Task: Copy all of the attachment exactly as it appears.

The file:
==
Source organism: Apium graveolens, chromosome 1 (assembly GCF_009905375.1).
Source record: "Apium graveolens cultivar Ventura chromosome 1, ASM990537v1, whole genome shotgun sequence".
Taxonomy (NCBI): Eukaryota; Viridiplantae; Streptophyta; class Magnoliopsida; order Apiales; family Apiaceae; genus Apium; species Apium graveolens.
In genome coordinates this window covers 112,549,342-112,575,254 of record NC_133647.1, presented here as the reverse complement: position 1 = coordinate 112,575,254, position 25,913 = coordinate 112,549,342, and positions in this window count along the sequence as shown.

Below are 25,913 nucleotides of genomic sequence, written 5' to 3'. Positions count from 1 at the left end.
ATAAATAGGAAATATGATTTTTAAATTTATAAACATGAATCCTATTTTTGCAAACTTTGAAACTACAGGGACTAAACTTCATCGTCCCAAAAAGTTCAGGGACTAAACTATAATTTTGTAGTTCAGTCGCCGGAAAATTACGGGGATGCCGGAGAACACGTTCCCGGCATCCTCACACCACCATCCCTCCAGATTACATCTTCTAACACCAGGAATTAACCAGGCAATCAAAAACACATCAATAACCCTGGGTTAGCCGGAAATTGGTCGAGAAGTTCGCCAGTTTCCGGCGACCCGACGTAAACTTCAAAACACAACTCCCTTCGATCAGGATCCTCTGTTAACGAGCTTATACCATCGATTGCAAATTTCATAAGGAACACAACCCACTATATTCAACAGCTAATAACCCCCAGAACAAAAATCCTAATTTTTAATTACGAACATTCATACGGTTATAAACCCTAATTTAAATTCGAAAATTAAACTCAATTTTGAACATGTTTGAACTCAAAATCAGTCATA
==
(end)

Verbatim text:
Source organism: Apium graveolens, chromosome 1 (assembly GCF_009905375.1).
Source record: "Apium graveolens cultivar Ventura chromosome 1, ASM990537v1, whole genome shotgun sequence".
Taxonomy (NCBI): Eukaryota; Viridiplantae; Streptophyta; class Magnoliopsida; order Apiales; family Apiaceae; genus Apium; species Apium graveolens.
In genome coordinates this window covers 112,549,342-112,575,254 of record NC_133647.1, presented here as the reverse complement: position 1 = coordinate 112,575,254, position 25,913 = coordinate 112,549,342, and positions in this window count along the sequence as shown.

Below are 25,913 nucleotides of genomic sequence, written 5' to 3'. Positions count from 1 at the left end.
ATAAATAGGAAATATGATTTTTAAATTTATAAACATGAATCCTATTTTTGCAAACTTTGAAACTACAGGGACTAAACTTCATCGTCCCAAAAAGTTCAGGGACTAAACTATAATTTTGTAGTTCAGTCGCCGGAAAATTACGGGGATGCCGGAGAACACGTTCCCGGCATCCTCACACCACCATCCCTCCAGATTACATCTTCTAACACCAGGAATTAACCAGGCAATCAAAAACACATCAATAACCCTGGGTTAGCCGGAAATTGGTCGAGAAGTTCGCCAGTTTCCGGCGACCCGACGTAAACTTCAAAACACAACTCCCTTCGATCAGGATCCTCTGTTAACGAGCTTATACCATCGATTGCAAATTTCATAAGGAACACAACCCACTATATTCAACAGCTAATAACCCCCAGAACAAAAATCCTAATTTTTAATTACGAACATTCATACGGTTATAAACCCTAATTTAAATTCGAAAATTAAACTCAATTTTGAACATGTTTGAACTCAAAATCAGTCATA